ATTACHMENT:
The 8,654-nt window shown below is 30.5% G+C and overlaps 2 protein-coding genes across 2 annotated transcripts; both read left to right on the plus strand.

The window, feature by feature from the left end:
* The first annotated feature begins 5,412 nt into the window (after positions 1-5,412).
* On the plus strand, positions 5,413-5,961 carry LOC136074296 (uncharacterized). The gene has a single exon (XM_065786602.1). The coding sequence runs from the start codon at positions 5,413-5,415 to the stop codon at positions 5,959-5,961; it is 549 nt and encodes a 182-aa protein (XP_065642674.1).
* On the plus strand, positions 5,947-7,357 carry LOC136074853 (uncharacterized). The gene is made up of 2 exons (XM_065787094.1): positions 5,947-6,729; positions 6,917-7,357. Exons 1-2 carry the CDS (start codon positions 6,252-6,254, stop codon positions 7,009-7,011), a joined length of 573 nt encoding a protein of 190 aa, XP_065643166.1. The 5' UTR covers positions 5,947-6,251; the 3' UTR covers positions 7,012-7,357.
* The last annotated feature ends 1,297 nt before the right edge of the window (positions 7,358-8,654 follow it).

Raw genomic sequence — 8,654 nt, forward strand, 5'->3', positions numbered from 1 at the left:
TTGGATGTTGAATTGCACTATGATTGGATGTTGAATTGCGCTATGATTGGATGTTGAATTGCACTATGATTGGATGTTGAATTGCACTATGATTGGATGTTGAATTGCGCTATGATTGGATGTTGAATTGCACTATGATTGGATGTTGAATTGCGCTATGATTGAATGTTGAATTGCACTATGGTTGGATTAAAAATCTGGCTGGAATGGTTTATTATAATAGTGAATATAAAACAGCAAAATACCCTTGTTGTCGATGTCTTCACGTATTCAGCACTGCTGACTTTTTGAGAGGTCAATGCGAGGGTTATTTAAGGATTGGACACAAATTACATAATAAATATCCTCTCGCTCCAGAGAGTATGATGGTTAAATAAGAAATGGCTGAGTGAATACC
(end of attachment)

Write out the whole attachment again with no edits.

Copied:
The 8,654-nt window shown below is 30.5% G+C and overlaps 2 protein-coding genes across 2 annotated transcripts; both read left to right on the plus strand.

The window, feature by feature from the left end:
* The first annotated feature begins 5,412 nt into the window (after positions 1-5,412).
* On the plus strand, positions 5,413-5,961 carry LOC136074296 (uncharacterized). The gene has a single exon (XM_065786602.1). The coding sequence runs from the start codon at positions 5,413-5,415 to the stop codon at positions 5,959-5,961; it is 549 nt and encodes a 182-aa protein (XP_065642674.1).
* On the plus strand, positions 5,947-7,357 carry LOC136074853 (uncharacterized). The gene is made up of 2 exons (XM_065787094.1): positions 5,947-6,729; positions 6,917-7,357. Exons 1-2 carry the CDS (start codon positions 6,252-6,254, stop codon positions 7,009-7,011), a joined length of 573 nt encoding a protein of 190 aa, XP_065643166.1. The 5' UTR covers positions 5,947-6,251; the 3' UTR covers positions 7,012-7,357.
* The last annotated feature ends 1,297 nt before the right edge of the window (positions 7,358-8,654 follow it).

Raw genomic sequence — 8,654 nt, forward strand, 5'->3', positions numbered from 1 at the left:
TTGGATGTTGAATTGCACTATGATTGGATGTTGAATTGCGCTATGATTGGATGTTGAATTGCACTATGATTGGATGTTGAATTGCACTATGATTGGATGTTGAATTGCGCTATGATTGGATGTTGAATTGCACTATGATTGGATGTTGAATTGCGCTATGATTGAATGTTGAATTGCACTATGGTTGGATTAAAAATCTGGCTGGAATGGTTTATTATAATAGTGAATATAAAACAGCAAAATACCCTTGTTGTCGATGTCTTCACGTATTCAGCACTGCTGACTTTTTGAGAGGTCAATGCGAGGGTTATTTAAGGATTGGACACAAATTACATAATAAATATCCTCTCGCTCCAGAGAGTATGATGGTTAAATAAGAAATGGCTGAGTGAATACC